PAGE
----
'Playing in India doesn't help a lot at the moment'
The Rediff Interview / Sania Mirza
Sania Mirza sits uncomfortably at one end of the couch. It is a typical day in Mumbai - humid with the rains refusing to come down and provide any respite. A sudden bout of cold has attacked her from nowhere and she is sneezing, huffing and puffing and finding it tough to even talk.
"I don’t know how it came. Till yesterday night I was fine," says Sania, barely able to get the words out. Tired from the morning flight from Hyderabad and irritated by the cold she would well do without.
However, once the topic shifts to tennis, the pain begins to take a back seat and a smile surfaces on her youthful face. Sania is on her way to New York, to play her second US Open Juniors [she lost in the first round] and is staying at her mother's best friend's house. A thin waft of breeze passes across the Marine Drive appartment. It is relaxing. Being the country's top junior women's player consistently for the last couple of years now, Sania has just been displaced off the top rung of the ladder by another talented youngster, Isha Lakahani, who is at a career high 28, while Sania is five rungs below, at 33.
"Well, I myself was at 27 in January 2002," comes a quick retort. Sitting next to her, Naseem Mirza, Sania’s mother and travelling companion on the circuit, proudly adds that it was the best ranking achieved by an Indian right from 1952.
"Even Niru [Nirupama Vaidyanathan, India’s number one women's player] had a high between 40-44," quips a doting Naseem.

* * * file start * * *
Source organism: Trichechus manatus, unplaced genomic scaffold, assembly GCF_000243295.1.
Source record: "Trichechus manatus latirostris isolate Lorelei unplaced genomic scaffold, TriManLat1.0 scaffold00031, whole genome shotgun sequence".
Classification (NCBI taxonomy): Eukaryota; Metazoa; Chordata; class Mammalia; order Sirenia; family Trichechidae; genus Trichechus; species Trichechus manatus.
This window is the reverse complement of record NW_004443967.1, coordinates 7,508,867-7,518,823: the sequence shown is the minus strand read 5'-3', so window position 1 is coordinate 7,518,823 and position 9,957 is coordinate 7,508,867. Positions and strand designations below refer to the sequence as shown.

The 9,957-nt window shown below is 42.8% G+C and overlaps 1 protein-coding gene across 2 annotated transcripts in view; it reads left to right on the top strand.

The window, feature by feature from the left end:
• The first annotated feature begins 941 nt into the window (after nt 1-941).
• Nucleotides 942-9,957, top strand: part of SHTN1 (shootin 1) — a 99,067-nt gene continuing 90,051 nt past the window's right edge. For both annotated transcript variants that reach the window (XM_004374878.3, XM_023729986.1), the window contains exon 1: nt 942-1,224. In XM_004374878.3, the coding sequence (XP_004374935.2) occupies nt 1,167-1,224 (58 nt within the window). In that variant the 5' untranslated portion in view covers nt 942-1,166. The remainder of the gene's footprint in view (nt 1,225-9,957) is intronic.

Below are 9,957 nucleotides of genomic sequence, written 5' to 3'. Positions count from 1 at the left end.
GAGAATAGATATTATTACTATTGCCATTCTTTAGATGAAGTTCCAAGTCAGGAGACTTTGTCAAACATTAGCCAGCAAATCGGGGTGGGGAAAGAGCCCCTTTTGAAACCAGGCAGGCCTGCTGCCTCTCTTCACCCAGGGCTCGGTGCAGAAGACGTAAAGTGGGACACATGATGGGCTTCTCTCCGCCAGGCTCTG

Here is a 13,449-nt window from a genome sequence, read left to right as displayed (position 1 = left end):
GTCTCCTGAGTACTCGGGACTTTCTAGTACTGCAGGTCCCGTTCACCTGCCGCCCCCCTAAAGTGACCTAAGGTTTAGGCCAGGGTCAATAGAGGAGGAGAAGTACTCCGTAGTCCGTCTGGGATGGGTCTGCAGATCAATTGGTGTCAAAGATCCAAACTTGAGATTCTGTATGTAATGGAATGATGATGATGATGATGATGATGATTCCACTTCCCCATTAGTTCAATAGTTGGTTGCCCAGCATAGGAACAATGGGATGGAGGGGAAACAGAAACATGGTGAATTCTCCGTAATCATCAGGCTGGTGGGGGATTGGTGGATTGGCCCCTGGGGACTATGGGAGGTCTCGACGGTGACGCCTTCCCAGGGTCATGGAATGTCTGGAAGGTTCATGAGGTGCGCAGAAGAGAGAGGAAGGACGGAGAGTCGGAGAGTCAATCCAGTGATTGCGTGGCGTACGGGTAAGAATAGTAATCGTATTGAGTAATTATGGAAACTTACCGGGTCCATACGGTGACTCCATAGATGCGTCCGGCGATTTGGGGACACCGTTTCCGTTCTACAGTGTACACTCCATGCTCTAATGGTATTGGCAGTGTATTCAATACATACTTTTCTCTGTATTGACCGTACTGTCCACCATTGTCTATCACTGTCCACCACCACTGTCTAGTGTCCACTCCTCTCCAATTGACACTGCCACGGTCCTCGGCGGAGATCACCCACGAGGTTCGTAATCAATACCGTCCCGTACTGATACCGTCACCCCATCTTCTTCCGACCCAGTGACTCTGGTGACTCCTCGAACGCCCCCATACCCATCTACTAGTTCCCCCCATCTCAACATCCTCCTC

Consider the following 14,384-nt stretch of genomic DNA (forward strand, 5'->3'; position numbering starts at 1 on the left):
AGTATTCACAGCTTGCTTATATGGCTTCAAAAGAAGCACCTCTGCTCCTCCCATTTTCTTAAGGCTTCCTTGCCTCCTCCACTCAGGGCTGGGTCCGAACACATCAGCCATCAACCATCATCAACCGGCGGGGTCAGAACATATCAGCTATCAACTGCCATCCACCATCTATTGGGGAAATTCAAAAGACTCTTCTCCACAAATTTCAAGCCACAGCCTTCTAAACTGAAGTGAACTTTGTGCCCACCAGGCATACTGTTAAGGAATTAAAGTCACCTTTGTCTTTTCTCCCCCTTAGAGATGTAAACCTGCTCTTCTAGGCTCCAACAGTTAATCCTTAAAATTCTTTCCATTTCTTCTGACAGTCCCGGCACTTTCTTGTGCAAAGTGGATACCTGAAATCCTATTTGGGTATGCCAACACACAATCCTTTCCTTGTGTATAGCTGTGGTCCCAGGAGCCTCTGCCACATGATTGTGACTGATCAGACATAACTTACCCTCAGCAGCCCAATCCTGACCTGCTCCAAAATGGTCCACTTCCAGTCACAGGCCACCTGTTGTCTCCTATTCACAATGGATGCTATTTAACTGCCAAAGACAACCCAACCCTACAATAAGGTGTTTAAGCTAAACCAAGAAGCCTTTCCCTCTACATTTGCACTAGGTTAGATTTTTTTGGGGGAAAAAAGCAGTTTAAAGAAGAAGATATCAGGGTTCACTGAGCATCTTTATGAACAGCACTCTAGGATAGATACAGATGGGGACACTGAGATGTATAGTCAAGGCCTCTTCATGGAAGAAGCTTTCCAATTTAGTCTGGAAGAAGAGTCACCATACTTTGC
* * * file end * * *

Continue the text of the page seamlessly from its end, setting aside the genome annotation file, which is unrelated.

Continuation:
The Mirzas hate the word losing or anything which is near that. It's not arrogance. It's just the way they like things to happen. And they have a plan always. At the age of eight when the young Sania was spotted by pundits at a tournament in Karnataka, the Mirza couple made sure that their daughter will get the best of everything. And Sania justified the faith reposed in her by winning accolades across the globe. After dominating the junior circuit in the country, she shifted her focus towards the higher-valued tournaments abroad. Sania explains that she follows a step-by-step approach in her career.
"My first target was to be the top Indian women's player, which I achieved."
Her next target was to get into the top-30 in the ITF Junior world rankings. She achieved that feat in January 2002, reaching No. 27. It is not hard guessing what her next summit would be -- the women’s Tour, of course.
"We had planned to join the women’s Tour last year but I then thought I should play a few more tournaments and gather points so that I remain with a good ranking."
Good strategy boils down to doing the right things at the right time. Knowing that to get there in professional tennis you need to have a guidance of the experienced hand, the Mirzas sent their daughter to Bangalore to the CGK Bhupathi stable, in January 2002.
"Hyderabad doesn't have any good coaches and since we're talking big time, we decided to put her under the expert eyes of CGK Bhupathi," says Naseem. And the senior Bhupathi worked on her entire game and refined it more. As for her physical attributes, the 167-centimetre tall Sania is working on the programme given by her trainer on tour.
"It depends on what I want to improve on. If it is strength then I have to take care of my endurance and agility as well."